Democratic state Rep. Rochelle Galindo, of Greeley, abruptly announced her resignation on Sunday afternoon citing undisclosed allegations against her.
The first-year state lawmaker said the allegations against her were false, but that “they will make our fight against the pending recall effort untenable.” She didn’t provide any information on what the allegations against her are.
“I will not put my constituents through what will surely be a recall campaign based on political smear tactics and false allegations,” Galindo said in a written statement. “Instead, I will resign my seat as the elected representative of House District 50, effective immediately.”
A complaint was made to the Greeley police department. The Weld County District Attorney’s office said Monday it is aware of the complaint but has not yet received anything from police.
Galindo, of Greeley, was facing a recall effort over her votes during the 2019 legislative session. Democrats painted the effort as a hate campaign launched by conservative extremists targeting Galindo because she is a woman of color and a lesbian.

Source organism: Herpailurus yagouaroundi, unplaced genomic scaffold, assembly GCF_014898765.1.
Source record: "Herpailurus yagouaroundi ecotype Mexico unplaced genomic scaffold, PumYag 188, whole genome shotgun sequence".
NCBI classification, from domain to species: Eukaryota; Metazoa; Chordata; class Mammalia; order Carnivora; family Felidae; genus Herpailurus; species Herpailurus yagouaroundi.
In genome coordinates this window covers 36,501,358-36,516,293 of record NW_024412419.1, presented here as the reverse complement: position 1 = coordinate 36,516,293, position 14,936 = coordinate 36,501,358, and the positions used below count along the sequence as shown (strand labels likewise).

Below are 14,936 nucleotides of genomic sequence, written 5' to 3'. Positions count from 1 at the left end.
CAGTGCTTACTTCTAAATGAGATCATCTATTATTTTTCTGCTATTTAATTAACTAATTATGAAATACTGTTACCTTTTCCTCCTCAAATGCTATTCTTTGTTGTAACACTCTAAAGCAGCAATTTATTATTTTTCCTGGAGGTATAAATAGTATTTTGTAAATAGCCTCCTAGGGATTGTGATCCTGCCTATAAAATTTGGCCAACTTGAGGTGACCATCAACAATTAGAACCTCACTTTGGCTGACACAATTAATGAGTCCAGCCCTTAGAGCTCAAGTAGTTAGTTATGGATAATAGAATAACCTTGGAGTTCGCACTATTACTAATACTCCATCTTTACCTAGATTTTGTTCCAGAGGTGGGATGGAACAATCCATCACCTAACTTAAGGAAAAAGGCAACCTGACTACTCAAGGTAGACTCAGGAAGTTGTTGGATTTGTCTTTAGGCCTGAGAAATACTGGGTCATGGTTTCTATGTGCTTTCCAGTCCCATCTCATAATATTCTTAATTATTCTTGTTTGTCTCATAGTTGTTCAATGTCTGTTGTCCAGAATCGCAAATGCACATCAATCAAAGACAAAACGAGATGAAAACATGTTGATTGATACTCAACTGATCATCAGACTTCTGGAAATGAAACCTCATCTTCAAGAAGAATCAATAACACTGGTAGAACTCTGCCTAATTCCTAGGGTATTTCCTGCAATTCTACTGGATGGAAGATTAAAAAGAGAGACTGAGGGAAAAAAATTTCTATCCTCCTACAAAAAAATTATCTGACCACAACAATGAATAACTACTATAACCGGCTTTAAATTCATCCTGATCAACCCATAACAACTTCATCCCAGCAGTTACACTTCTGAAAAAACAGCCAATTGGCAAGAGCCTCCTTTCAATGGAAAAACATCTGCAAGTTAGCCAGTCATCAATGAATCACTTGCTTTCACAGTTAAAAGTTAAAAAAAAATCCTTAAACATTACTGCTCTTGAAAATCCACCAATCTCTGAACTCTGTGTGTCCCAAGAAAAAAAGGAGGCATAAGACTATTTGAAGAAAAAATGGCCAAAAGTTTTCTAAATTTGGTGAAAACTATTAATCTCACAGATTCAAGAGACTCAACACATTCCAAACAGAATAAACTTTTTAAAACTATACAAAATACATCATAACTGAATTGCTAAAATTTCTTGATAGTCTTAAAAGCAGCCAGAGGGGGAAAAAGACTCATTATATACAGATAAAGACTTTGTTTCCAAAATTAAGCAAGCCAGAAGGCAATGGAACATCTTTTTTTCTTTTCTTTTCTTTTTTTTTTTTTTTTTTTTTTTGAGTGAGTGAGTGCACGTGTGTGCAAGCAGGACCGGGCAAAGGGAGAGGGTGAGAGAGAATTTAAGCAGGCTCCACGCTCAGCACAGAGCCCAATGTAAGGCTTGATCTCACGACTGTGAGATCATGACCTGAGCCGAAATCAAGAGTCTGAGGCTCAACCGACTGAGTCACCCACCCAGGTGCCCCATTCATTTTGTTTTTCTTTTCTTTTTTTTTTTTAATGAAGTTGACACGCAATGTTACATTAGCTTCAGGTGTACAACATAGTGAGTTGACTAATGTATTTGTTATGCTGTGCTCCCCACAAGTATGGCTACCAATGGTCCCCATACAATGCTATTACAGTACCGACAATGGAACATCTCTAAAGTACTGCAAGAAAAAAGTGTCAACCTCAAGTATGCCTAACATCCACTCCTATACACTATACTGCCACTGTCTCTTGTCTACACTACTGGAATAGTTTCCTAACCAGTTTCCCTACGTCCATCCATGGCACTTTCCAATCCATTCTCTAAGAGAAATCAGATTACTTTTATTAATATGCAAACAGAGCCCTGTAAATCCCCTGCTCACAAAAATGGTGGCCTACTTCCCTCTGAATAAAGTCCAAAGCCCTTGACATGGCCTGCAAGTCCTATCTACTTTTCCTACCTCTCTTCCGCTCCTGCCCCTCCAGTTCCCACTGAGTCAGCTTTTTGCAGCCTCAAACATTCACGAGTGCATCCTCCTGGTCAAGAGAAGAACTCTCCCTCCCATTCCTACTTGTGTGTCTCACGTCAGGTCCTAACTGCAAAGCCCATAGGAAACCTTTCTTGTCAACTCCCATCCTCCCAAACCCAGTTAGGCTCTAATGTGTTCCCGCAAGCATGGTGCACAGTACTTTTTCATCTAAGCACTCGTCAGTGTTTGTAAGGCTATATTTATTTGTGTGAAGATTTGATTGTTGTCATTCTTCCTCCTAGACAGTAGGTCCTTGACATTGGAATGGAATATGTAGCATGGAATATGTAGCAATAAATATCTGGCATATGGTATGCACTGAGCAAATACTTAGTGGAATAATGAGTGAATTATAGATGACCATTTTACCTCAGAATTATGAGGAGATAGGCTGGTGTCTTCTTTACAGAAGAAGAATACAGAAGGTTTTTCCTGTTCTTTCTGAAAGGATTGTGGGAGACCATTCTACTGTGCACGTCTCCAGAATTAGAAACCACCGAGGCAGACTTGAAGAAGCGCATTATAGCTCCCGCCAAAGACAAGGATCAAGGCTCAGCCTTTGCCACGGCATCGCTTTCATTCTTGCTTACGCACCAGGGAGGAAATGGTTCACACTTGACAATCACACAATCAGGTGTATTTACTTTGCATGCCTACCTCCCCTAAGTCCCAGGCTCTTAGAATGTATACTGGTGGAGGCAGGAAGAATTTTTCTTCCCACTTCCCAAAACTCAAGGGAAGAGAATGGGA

Democratic leadership in the Colorado House confirmed the resignation and referred further questions to Galindo.
“We agree with Rep. Galindo’s decision to step down at this time and allow someone else to serve the people of House District 50,” House Speaker KC Becker, D-Boulder, and House Majority Leader Alec Garnett, D-Denver, said in a written statement.
The resignation means that a Democratic vacancy committee will be convened to choose a replacement to fill Galindo’s seat.
The recall effort against Galindo drew backlash from top Colorado Democrats and beyond, with Massachusetts U.S. Sen. Elizabeth Warren, a 2020 presidential candidate, even rallying her supporters around fighting the attempt to remove Galindo from office.
The 2019 legislative session ended earlier this month on May 3.
An effort to get further comment from Galindo on Sunday afternoon was not successful. The Colorado Sun attempted to leave a voice message for her, but a recorded message said her inbox was full.
The Colorado Sun has no paywall, meaning readers do not have to pay to access stories. We believe vital information needs to be seen by the people impacted, whether it’s a public health crisis, investigative reporting or keeping lawmakers accountable.
This reporting depends on support from readers like you. For just $5/month, you can invest in an informed community.